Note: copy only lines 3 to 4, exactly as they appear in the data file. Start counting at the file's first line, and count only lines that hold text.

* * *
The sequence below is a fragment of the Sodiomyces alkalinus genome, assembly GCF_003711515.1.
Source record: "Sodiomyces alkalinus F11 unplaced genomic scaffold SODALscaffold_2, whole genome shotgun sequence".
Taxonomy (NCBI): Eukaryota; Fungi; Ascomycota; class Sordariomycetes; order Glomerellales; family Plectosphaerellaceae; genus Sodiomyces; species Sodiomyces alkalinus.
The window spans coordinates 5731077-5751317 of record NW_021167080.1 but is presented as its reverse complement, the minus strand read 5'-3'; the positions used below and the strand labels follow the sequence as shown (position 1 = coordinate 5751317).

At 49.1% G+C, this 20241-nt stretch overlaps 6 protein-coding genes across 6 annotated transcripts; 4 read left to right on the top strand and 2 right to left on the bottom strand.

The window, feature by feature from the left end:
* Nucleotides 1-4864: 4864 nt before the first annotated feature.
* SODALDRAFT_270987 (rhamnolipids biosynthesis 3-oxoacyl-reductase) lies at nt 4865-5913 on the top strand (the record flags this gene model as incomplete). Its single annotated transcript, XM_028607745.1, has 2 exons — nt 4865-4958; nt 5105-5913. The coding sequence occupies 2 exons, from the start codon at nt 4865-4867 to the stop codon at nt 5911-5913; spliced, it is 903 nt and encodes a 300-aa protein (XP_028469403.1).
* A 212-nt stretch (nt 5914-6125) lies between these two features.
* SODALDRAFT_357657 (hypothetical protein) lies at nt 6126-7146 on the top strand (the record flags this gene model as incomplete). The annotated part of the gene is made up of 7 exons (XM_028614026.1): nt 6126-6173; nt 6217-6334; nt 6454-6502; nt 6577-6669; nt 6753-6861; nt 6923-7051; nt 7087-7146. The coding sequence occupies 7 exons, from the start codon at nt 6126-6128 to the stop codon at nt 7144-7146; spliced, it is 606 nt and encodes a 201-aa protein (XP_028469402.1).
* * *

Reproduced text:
Taxonomy (NCBI): Eukaryota; Fungi; Ascomycota; class Sordariomycetes; order Glomerellales; family Plectosphaerellaceae; genus Sodiomyces; species Sodiomyces alkalinus.
The window spans coordinates 5731077-5751317 of record NW_021167080.1 but is presented as its reverse complement, the minus strand read 5'-3'; the positions used below and the strand labels follow the sequence as shown (position 1 = coordinate 5751317).